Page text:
As he joined the thousands of Black Americans overflowing from the Coliseum, which housed exhibits highlighting African American achievements since the abolition of slavery, Woodson was inspired to do more in the spirit of celebrating Black history and heritage. Before he left Chicago, he helped found the Association for the Study of Negro Life and History (ASNLH). A year later, Woodson singlehandedly launched the Journal of Negro History, in which he and other researchers brought attention to the achievements of Black Americans …
American democracy finally passes the Bechdel test
Kamala Harris is the new American Shero.
By Monica Hesse in The Seattle Times
The promise of a Joe Biden presidency was a return to normalcy, but 62 seconds of Wednesday’s inauguration ceremony were quietly revolutionary. Not the soar of Amanda Gorman’s poem, or the thunderous power of Lady Gaga using a golden microphone to belt the national anthem. In a ceremony filled with artistic creations specifically designed to arouse emotions of patriotism and pride, the 62 seconds that did so most effectively were from a bland, scripted oath of office, administered with the same exchange of words for more than a hundred years. But never between two women.
New Book: How Are You?
This interactive book is a game-changer in education.
I’m feeling Nervous. What makes you feel nervous?
I’m feeling Playful. What do you do when you play?
Use your words! That’s what parents and teachers often say to children. Now kids will have the words to describe how they are feeling. Those “emotion words” are a hot topic in education, often referred to as social and emotional learning or SEL. Research shows that one of the greatest predictors of a child’s success in school is their social and emotional health.
This interactive book is a game-changer for educators, counselors and parents to use in their efforts to teach kids to name their feelings. It is filled with multicultural images of children showing a variety of emotions from A to Z. Children everywhere will relate to the images and emojis in this book. What a fun tool for kids that will help them become successful, healthy, articulate human beings!
Women Determine Spending
And we can use the power of our money.
By Sallie Krawcheck in Magazine and What The ELLE
Even as we’ve been hit harder by the recession, our money has power. Women control 85% of household spending and $10 trillion of personal wealth — a number that’s set to triple in a decade as money transfers from Boomers to millennials. We can use that power.
If we can afford to give, we can make a plan — whether it’s to create a strategic philanthropic giving plan or finding ways to fit donating into our monthly budget.
We can choose to give to traditionally underrepresented groups, such as Black-led organizations, trans-led organizations, and orgs centering women and girls (which only get 1.6% of all donation money, by the way).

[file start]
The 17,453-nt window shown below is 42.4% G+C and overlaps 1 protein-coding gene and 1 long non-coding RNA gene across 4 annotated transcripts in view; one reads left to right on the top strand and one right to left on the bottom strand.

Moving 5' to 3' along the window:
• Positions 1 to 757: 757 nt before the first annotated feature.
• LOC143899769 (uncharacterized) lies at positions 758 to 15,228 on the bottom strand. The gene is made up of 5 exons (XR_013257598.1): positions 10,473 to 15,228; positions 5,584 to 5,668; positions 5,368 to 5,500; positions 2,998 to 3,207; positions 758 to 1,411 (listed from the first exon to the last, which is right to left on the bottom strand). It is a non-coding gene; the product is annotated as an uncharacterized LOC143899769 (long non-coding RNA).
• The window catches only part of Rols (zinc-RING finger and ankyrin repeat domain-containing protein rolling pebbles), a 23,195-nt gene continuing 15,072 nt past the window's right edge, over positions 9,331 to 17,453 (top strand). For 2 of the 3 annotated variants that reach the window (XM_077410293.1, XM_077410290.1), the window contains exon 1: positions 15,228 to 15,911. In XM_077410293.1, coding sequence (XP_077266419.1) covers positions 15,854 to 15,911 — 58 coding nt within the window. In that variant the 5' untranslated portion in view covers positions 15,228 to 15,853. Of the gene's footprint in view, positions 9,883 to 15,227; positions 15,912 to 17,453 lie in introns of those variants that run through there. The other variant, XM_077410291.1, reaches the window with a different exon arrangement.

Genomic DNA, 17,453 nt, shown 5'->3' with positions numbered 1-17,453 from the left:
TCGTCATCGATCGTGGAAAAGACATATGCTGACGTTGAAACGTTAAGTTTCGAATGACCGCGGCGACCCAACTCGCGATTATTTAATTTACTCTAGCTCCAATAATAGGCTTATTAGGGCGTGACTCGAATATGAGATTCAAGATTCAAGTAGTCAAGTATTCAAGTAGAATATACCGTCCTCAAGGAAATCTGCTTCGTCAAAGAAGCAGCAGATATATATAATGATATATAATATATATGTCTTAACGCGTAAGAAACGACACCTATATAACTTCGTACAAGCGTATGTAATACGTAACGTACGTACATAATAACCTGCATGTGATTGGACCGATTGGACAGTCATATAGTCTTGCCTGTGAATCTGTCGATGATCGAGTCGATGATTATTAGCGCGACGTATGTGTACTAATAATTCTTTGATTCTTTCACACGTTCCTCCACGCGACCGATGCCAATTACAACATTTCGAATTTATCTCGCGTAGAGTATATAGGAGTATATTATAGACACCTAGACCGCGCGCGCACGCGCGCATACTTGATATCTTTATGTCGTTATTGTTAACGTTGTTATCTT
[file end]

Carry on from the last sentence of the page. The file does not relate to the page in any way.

We can invest to make a better world for everyone, starting with women.
And we can decide to use our holiday shopping budget to lift up other women+ — especially those groups who have been hardest-hit by the recession. This Small Business Saturday, let’s use the power of our money to shop at companies led by BIPOC women. The Ellevest community has shared some of their favorites, from fashion to beauty to food to authors and poets. Check out the guides to shopping businesses led by Native American women, Latinx women, and Black women.
I’m so thankful for the incredible community that’s come together in the past four years to share experiences, recommendations, and ideas. … READ MORE HERE
Remembering Jan Morris, Historian and Writer
First to last, the world has never ceased to astonish me.
By Scott Simon in ELLE
To open a book by Jan Morris is like popping the cork on a bottle of champagne: pop, fizz, then bubbles of delight.
She climbed with Edmund Hillary and Tenzing Norgay on Mt. Everest, covered wars across deserts, and wrote dozens of books, including the Pax Britannica trilogy — her at once lyrical and irreverent history of the British Empire — fine novels, and scores of essays about the world’s great cities. Listen to, or savor, her description of Hong Kong, just before the handover from British to Chinese control.
Pickens exhibits her renowned murals in the United Kingdom
by in ASHEVILLE MADE
Self-taught artist Jenny Pickens, a native of Asheville who co-created the Black Lives Matter mural installed last month in downtown Asheville, was recently announced at the First Artist in Residence at 22 London, an art studio and exhibit space administered by Randy Shull. The venue commissioned Pickens to design and paint a 4-x-24-ft. mural for the courtyard of the Wortham Center for the Performing Arts, to be created in three panels at 22 London. Pickens, who has designed and painted murals throughout the city, including at LEAF Global Arts and the Stephens-Lee Recreation Center and an upcoming mural at the Funkatorium, researched images from more than 20 years of performances at the Wortham Center to incorporate into her work in progress…